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Poem by John Oldham
The Praise of Homer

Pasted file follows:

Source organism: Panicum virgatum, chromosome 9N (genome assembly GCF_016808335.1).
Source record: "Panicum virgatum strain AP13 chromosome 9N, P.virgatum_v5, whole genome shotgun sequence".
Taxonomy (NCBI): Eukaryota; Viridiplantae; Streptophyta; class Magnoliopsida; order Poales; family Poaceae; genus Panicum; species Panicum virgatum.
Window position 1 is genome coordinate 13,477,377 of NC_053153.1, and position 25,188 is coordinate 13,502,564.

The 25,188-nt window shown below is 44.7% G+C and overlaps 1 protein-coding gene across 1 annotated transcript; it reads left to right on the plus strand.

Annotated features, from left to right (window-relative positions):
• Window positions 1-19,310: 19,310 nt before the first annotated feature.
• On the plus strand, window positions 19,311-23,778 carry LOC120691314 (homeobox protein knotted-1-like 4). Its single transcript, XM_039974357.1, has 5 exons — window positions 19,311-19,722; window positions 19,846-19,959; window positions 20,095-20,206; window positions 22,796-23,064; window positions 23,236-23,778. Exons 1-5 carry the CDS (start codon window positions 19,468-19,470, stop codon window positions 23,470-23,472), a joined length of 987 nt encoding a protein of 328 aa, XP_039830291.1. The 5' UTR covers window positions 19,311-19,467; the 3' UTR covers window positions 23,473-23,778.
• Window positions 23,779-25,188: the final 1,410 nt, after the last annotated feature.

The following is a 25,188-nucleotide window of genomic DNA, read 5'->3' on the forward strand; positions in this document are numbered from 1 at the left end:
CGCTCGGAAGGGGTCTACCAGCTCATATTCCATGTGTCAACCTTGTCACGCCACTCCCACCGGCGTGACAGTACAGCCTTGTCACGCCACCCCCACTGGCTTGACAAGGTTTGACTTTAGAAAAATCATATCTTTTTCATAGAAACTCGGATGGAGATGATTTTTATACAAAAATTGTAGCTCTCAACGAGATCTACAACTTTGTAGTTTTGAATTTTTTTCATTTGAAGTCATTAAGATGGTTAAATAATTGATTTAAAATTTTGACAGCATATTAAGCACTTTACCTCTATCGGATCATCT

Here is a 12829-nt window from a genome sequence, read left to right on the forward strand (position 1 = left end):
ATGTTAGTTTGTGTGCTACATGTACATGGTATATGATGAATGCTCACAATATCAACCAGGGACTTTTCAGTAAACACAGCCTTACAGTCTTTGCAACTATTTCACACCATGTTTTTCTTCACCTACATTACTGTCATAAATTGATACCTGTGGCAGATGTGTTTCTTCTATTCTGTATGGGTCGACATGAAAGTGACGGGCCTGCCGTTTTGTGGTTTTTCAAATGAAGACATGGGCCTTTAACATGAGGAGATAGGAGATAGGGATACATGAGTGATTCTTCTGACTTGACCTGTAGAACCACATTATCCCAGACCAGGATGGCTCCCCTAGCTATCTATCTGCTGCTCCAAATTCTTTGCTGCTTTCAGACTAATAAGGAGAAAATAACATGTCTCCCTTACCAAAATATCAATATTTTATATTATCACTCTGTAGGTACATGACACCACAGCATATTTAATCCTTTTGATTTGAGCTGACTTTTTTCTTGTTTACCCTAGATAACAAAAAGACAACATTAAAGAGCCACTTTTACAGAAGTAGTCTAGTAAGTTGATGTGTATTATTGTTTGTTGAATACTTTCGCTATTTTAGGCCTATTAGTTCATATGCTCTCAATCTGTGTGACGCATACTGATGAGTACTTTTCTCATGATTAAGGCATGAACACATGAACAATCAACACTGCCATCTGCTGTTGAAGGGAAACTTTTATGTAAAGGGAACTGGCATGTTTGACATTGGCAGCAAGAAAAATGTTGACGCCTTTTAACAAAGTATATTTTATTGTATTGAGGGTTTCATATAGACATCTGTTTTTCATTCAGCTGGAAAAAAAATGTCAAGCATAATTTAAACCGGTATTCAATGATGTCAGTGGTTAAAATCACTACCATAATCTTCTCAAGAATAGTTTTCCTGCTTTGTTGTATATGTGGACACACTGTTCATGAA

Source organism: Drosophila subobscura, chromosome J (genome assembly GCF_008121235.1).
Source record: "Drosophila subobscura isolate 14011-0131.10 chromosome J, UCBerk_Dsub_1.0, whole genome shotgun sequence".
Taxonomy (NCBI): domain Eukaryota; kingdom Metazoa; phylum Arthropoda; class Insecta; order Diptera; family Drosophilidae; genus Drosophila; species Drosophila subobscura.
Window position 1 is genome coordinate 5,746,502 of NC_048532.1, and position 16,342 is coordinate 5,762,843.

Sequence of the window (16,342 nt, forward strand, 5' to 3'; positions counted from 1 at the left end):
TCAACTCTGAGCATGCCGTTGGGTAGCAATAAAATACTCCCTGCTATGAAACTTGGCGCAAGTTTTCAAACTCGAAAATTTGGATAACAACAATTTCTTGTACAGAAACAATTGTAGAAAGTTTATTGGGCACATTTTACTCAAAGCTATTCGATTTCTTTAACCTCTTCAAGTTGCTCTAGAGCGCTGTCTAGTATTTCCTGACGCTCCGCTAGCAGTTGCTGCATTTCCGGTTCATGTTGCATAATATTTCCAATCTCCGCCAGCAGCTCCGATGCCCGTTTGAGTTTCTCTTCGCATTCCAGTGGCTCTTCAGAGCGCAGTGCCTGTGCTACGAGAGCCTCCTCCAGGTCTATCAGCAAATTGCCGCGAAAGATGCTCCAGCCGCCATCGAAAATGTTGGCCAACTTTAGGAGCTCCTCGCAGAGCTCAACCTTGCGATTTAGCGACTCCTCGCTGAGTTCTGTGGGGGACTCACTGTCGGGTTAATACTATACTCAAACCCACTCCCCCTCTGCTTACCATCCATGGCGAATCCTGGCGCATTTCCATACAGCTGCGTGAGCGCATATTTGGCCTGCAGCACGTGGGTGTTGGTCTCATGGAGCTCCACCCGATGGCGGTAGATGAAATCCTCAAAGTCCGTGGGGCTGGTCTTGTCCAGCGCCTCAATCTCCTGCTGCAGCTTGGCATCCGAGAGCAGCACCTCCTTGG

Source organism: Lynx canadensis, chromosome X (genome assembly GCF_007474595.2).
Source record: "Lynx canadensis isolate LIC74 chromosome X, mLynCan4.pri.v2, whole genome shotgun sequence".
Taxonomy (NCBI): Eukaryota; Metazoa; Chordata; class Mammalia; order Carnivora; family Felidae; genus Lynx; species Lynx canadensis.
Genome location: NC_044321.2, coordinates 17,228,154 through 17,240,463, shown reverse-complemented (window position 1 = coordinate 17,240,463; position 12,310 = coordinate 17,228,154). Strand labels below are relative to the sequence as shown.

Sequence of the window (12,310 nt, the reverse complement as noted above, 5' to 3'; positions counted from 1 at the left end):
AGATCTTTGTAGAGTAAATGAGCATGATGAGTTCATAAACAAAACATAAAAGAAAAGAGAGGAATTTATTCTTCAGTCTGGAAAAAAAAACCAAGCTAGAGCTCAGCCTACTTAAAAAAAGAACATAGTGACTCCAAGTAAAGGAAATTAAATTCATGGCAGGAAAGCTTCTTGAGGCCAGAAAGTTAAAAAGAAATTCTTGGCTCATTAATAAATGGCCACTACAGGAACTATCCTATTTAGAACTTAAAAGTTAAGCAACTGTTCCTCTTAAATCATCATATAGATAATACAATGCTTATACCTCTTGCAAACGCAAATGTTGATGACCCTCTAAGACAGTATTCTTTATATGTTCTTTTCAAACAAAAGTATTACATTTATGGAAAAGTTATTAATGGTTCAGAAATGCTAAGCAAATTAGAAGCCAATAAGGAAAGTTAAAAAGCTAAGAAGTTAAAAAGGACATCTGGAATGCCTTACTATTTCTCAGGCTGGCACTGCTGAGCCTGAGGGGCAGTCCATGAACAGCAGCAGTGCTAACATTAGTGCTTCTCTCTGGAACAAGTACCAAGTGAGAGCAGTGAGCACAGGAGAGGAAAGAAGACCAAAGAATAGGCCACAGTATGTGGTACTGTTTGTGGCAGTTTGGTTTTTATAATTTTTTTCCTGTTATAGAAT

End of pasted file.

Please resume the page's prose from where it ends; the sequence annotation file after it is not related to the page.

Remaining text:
ODE. I HAIL, God of Verse! pardon that thus I take in vain Thy sacred, everlasting name, And in unhallowed lines blaspheme: Pardon, that with strange fire thy altars I profane. Hail thou! to whom we mortal bards our faith submit, Whom we acknowledge our sole text, and holy writ; None other judge infallible we own, But thou, who art the canon of authentic wit alone. Thou art the unexhausted ocean, whence Sprung first, and still do flow the eternal rills of sense. To none but thee our art divine we owe, From whom it had its rise, and full perfection too. Thou art the mighty bank, that ever dost supply Throughout the world the whole poetic company; With thy vast stock alone they traffic for a name, And send their glorious ventures out to all the coasts of fame. 2 How trulier blind was dull antiquity, Who fastened that unjust reproach on thee? Who can the senseless tale believe? Who can to the false legend credit give, Or think thou wantedst sight, by whom all others see? What land, or region, how remote soe'er, Does not so well described in thy great draughts appear, That each thy native country seems to be, And each t' have been surveyed, and measured out by thee? Whatever earth does in her pregnant bowels bear, Or on her fruitful surface wear; Whate'er the spacious fields of air contain, Or far extended territories of the main; Is by thy skilful pencil so exactly shown, We scarce discern where thou, or nature best has drawn. Nor is thy quick all-piercing eye Or checked, or bounded here; But farther does surpass, and farther does descry, Beyond the travels of the sun, and year. Beyond this glorious scene of starry tapestry, Where the vast purlieus of the sky, And boundless waste of nature lies, Thy voyages thou makest, and bold discoveries. What there the gods in parliament debate, What votes, or acts i'th' heavenly houses pass, By thee so well communicated was, As if thou'dst been of that cabal of state, As if thou hadst been sworn the privy counsellor of fate. 3 What chief who does thy warrior's great exploits survey, Will not aspire to deeds as great as they? What generous readers would he not inspire With the same gallant heat, the same ambitious fire? Methinks from Ida's top with noble joy I view The warlike squadrons, by his daring conduct led; I see the immortal host engaging on his side, And him the blushing gods outdo. Where'er he does his dreadful standards bear, Horror stalks in the van, and slaughter in the rear; Whole swarms of enemies his sword does mow, And limbs of mangled chiefs his passage strew, And floods of reeking gore the field o'erflow; While Heaven's dread monarch from his throne of state, With high concern upon the fight looks down, And wrinkles his majestic brow into a frown, To see bold man, like him, distribute fate. 4 While the great Macedonian youth in nonage grew, Nor yet by charter of his years set free From guardians, and their slavish tyranny, No tutor, but the budge philosophers he knew; And well enough the grave and useful tools Might serve to read him lectures, and to please With unintelligible jargon of the schools, And airy terms and notions of the colleges; They might the art of prating and of brawling teach, And some insipid homilies of virtue preach; But when the mighty pupil had outgrown Their musty discipline, when manlier thoughts possessed His generous princely breast, Now ripe for empire and a crown, And filled with lust of honour and renown, He then learnt to contemn The despicable things, the men of phlegm; Straight he to the dull pedants gave release, And a more noble master straight took place:— Thou, who the Grecian warrior so couldst praise, As might in him just envy raise, Who, one would think, had been himself too high To envy anything of all mortality, ’Twas thou that taught'st him lessons loftier far, The art of reigning, and the art of war. And wondrous was the progress which he made, While he the acts of thy great pattern read. The world too narrow for his boundless conquests grew, He conquered one, and wished, and wept for new; From thence he did those miracles produce, And fought, and vanquished by the conduct of a muse. 5 No wonder rival nations quarrelled for thy birth, A prize of greater and of higher worth Than that which led whole Greece and Asia forth, Than that for which thy mighty hero fought, And Troy with ten years' war, and its destruction bought. Well did they think it noble to have borne that name, Which the whole world would with ambition claim; Well did they temples raise To thee, at whom nature herself stood in amaze, A work she never tried to amend, nor could, In which mistaking man, by chance she formed a god. How gladly would our willing isle resign Her fabulous Arthur, and her boasted Constantine, And half her worthies of the Norman line, And quit the honour of their births to be ensured to thine! How justly might it the wise choice approve, Prouder in this than Crete to have brought forth Almighty Jove! 6 Unhappy we, thy British offspring here, Who strive by thy great model monuments to rear; In vain for worthless fame we toil, Who're pent in the straight limits of a narrow isle; In vain our force and art we spend With noble labours to enrich our land, Which none beyond our shores vouchsafe to understand. Be the fair structure ne'er so well designed, The parts with ne'er so much proportion joined, Yet foreign bards (such is their pride or prejudice) All the choice workmanship for the materials’ sake despise. But happier thou thy genius didst dispense In language universal as thy sense; All the rich bullion which thy sovereign stamp does wear, On every coast of wit does equal value bear, Allowed by all, and current everywhere. No nation yet has been so barbarous found, Where thy transcendent worth was not renowned. Throughout the world thou art with wonder read, Wherever learning does its commerce spread, Wherever fame with all her tongues can speak, Wherever the bright god of wit does his vast journeys take. 7 Happy above mankind that envied name, Which fate ordained to be thy glorious theme: What greater gift could bounteous Heaven bestow On its chief favourite below? What nobler trophy could his high deserts befit, Than these thy vast erected pyramids of wit? Not statutes cast in solid brass, Nor those, which art in breathing marble does express, Can boast an equal life, or lastingness, With their well-polished images, which claim A niche in thy majestic monuments of fame. Here their embalmed, incorruptible memories Can proudest Louvres and Escurials despise, And all the needless helps of Egypt's costly vanities. No blasts of Heaven, or ruin of the spheres, Not all the washing tides of rolling years, Nor the whole race of battering time shall e'er wear out The great inscriptions which thy hand has wrought; Here thou and they shall live, and bear an endless date, Firm as enrolled in the eternal register of fate. For ever cursed be that mad emperor, (And cursed enough he is, be sure) May future poets on his hated name Shed all their gall and foulest infamy, And may it here stand branded with eternal shame, Who thought thy works could mortal be, And sought the glorious fabric to destroy. In this (could fate permit it to be done) His damned successor he had outgone, Who Rome and all its palaces in ashes laid, And the great ruins with a savage joy surveyed: He burned but what might be rebuilt, and richer made; But had the impious wish succeeded here, 'T had razed what age nor art could e'er repair. Not that vast universal flame, Which, at the final doom, This beauteous work of nature must consume, And Heaven, and all its glories, in one urn entomb, Will burn a nobler or more lasting frame; As firm and strong as that, it shall endure, Through all the injuries of time secure, Nor die, till the whole world its funeral pile become.